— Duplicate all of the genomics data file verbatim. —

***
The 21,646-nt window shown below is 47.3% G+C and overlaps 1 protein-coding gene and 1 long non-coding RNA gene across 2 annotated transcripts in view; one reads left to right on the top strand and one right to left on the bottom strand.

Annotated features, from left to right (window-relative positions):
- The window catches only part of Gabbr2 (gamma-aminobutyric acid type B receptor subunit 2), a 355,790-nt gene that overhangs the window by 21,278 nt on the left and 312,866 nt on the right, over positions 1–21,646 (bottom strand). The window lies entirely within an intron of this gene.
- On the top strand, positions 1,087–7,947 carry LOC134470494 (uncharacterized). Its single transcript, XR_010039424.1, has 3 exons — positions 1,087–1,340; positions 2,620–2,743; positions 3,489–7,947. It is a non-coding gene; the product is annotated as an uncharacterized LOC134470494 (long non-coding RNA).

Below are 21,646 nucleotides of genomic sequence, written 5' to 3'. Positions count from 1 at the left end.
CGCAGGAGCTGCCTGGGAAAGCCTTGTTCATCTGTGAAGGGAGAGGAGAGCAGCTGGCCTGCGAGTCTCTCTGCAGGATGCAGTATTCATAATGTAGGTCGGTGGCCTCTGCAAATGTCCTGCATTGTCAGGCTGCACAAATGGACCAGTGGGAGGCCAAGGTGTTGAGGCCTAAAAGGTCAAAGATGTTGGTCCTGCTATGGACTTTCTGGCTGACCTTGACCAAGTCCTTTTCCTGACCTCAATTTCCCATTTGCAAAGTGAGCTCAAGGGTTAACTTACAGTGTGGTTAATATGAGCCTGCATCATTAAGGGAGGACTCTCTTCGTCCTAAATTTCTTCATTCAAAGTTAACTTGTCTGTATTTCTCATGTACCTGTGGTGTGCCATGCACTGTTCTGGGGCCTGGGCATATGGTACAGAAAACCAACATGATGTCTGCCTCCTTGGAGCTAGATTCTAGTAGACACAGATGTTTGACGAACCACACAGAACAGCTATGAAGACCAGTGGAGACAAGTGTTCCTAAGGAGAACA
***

The 21,646-nt window shown below is 47.3% G+C and overlaps 1 protein-coding gene and 1 long non-coding RNA gene across 2 annotated transcripts in view; one reads left to right on the top strand and one right to left on the bottom strand.

Annotated features, from left to right (window-relative positions):
- The window catches only part of Gabbr2 (gamma-aminobutyric acid type B receptor subunit 2), a 355,790-nt gene that overhangs the window by 21,278 nt on the left and 312,866 nt on the right, over positions 1–21,646 (bottom strand). The window lies entirely within an intron of this gene.
- On the top strand, positions 1,087–7,947 carry LOC134470494 (uncharacterized). Its single transcript, XR_010039424.1, has 3 exons — positions 1,087–1,340; positions 2,620–2,743; positions 3,489–7,947. It is a non-coding gene; the product is annotated as an uncharacterized LOC134470494 (long non-coding RNA).

Below are 21,646 nucleotides of genomic sequence, written 5' to 3'. Positions count from 1 at the left end.
CGCAGGAGCTGCCTGGGAAAGCCTTGTTCATCTGTGAAGGGAGAGGAGAGCAGCTGGCCTGCGAGTCTCTCTGCAGGATGCAGTATTCATAATGTAGGTCGGTGGCCTCTGCAAATGTCCTGCATTGTCAGGCTGCACAAATGGACCAGTGGGAGGCCAAGGTGTTGAGGCCTAAAAGGTCAAAGATGTTGGTCCTGCTATGGACTTTCTGGCTGACCTTGACCAAGTCCTTTTCCTGACCTCAATTTCCCATTTGCAAAGTGAGCTCAAGGGTTAACTTACAGTGTGGTTAATATGAGCCTGCATCATTAAGGGAGGACTCTCTTCGTCCTAAATTTCTTCATTCAAAGTTAACTTGTCTGTATTTCTCATGTACCTGTGGTGTGCCATGCACTGTTCTGGGGCCTGGGCATATGGTACAGAAAACCAACATGATGTCTGCCTCCTTGGAGCTAGATTCTAGTAGACACAGATGTTTGACGAACCACACAGAACAGCTATGAAGACCAGTGGAGACAAGTGTTCCTAAGGAGAACA